He was a womanizer who struggled in most of his serious sexual relationships. Part of his unwillingness for monogamy was that his mother often held several affairs with several different men and women at one time while she was raising him.
Was voted the 28th Greatest Director of all time by Entertainment Weekly. With only 13 films to his credit, he directed even fewer movies than did Stanley Kubrick.
Biography in: John Wakeman, editor. "World Film Directors, Volume One, 1890-1945". Pages 1085-1090. New York: The H.W. Wilson Company, 1987.
Son Solomon Sturges IV was in born June, 1941. Son Preston Sturges Jr. was born in 1953. Son Tom Sturges (aka Thomas Preston Sturges) was born on June 22, 1956.
In the talkies era he was the first great writer to became a director.
Sold Paramount Pictures the rights to The Great McGinty (1940) for one dollar with the agreement that he direct the film.
His mother, Mary Desti, was for a time the lover of the notorious Aleister Crowley, whose dislike for the young Sturges was heartily reciprocated, and they each came in for harsh criticism in the other's memoirs.
In the 1950s, Katharine Hepburn acquired the rights to George Bernard Shaw's play "The Millionairess" and tried to put together a version in which she would have starred and Sturges would have directed. But no producer or studio would finance the project with Sturges attached to it, and "The Millionairess" was ultimately filmed by director Anthony Asquith with Sophia Loren and Peter Sellers as the stars.
Credited with bolstering the careers and maximizing the talents of Barbara Stanwyck and Brian Donlevy as well as turning the spotlight on some faded stars such as Rudy Vallee and Edgar Kennedy.
Seven of the eight movies he made for Paramount between 1940-44 were released in a Filmmakers Collection DVD box set in 2013.
Is said to have sold his signature The Great McGinty (1940) screenplay to Paramount for $1 with the promise that he would direct the movie, too.
In the late 1940s, he formed a production company with eccentric tycoon Howard Hughes, California Pictures,. but it ended suddenly when Hughes changed his mind. The only product of their brief union was Sturges' The Sin of Harold Diddlebock (1947) starring Harold Lloyd.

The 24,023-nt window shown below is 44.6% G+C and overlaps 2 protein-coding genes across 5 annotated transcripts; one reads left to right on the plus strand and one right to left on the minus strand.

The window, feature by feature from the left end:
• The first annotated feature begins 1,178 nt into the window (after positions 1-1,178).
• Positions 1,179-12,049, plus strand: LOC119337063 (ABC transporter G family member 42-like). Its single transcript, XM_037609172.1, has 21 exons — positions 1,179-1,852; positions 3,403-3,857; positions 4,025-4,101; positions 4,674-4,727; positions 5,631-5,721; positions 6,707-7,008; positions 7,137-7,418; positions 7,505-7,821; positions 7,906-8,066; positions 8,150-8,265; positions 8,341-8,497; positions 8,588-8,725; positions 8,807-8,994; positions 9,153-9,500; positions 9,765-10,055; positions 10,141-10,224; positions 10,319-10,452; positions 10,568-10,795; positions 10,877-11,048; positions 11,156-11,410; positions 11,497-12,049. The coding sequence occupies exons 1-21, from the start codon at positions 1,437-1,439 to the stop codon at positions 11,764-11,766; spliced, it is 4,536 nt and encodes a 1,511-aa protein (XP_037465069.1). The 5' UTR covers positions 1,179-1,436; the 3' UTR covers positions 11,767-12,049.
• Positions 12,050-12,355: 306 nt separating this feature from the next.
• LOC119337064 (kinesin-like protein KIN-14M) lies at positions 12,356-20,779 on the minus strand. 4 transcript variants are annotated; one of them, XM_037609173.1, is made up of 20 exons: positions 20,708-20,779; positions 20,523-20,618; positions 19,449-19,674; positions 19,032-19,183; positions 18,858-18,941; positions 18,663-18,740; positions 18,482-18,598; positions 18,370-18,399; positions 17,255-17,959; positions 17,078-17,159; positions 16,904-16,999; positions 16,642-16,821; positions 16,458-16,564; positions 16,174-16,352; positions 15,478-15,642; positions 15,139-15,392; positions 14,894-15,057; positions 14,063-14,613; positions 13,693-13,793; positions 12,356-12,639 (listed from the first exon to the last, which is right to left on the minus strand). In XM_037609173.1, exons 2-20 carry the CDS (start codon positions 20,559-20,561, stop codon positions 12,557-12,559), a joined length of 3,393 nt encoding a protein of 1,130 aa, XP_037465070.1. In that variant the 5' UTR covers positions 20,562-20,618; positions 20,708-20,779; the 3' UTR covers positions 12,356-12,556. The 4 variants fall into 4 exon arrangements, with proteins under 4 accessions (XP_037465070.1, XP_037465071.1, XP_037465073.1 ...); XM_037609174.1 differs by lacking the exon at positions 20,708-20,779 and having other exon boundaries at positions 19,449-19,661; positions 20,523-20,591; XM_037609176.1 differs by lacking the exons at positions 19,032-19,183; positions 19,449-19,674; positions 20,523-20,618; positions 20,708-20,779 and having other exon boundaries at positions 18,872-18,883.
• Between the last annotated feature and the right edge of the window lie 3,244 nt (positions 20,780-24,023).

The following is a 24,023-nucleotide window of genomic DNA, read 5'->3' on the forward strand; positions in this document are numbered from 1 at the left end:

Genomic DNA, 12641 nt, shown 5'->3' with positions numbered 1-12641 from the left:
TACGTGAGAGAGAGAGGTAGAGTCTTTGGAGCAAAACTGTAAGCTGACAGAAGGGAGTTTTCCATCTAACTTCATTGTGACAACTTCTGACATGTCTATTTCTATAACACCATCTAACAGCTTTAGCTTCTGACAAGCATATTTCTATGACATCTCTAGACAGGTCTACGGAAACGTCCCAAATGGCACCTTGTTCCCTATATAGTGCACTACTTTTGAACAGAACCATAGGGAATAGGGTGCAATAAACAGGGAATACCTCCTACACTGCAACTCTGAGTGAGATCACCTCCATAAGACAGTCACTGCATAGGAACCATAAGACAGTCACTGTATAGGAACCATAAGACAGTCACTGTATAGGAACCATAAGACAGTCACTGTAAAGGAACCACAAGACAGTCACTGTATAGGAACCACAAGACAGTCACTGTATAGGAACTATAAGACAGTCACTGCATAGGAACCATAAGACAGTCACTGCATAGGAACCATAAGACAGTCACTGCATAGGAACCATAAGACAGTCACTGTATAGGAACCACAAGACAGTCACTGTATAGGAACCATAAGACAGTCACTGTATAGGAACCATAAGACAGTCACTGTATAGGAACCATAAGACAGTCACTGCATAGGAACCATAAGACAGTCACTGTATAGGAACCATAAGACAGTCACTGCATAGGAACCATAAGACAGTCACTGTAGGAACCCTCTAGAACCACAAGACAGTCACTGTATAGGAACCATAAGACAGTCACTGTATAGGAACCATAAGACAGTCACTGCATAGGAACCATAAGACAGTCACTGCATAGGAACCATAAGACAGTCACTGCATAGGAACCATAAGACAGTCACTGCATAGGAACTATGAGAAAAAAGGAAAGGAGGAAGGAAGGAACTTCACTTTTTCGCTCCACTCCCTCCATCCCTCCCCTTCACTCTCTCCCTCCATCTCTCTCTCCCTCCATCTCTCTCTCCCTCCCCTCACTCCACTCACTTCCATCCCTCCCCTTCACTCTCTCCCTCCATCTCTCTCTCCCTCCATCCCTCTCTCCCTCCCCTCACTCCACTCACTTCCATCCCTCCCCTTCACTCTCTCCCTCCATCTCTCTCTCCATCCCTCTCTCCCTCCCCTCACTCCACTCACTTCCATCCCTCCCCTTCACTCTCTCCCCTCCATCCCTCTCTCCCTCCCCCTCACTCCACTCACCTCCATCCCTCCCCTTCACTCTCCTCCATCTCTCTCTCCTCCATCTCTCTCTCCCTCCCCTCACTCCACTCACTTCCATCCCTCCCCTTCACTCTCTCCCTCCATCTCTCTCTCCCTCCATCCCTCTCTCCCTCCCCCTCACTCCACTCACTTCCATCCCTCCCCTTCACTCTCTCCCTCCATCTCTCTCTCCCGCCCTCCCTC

Did not start writing until he was 30 years old.

Personal Quotes (8)

I did all my directing when I wrote the screenplay. It was probably harder for a regular director. He probably had to read the script the night before shooting started.
[His "golden rule" for successful comedy] A pretty girl is better than a plain one / A leg is better than an arm / A bedroom is better than a living room / An arrival is better that a departure / A birth is better than a death / A chase is better than a chat / A dog is better than a landscape / A kitten is better than a dog / A baby is better than a kitten / A kiss is better than a baby / A pratfall is better than anything.
You can't go around the theaters handing out cards saying, "It isn't my fault". You go onto the next one.
The most incredible thing about my career is that I had one.
[on Veronica Lake] She's one of the little people, like Mary Pickford, Douglas Fairbanks and Freddie Bartholomew when he started, who take hold of an audience immediately. She's nothing much in real life--a quiet, rather timid little thing. But the screen transforms her, electrifies her and brings her to life.
When the last dime is gone, I'll sit on the curb outside with a pencil and a ten-cent notebook and start the whole thing over again.
Cold are the hands of time that creep along relentlessly, destroying slowly, but without pity, that which yesterday was young. Alone our memories resist this disintegration and grow more lovely with the passing years.
[when asked by a writer to compose his own epitaph] Now I've laid me down to die / I pry my neighbors not to pry / too deeply into sins that I / not only cannot here deny / but much enjoyed as time flew by.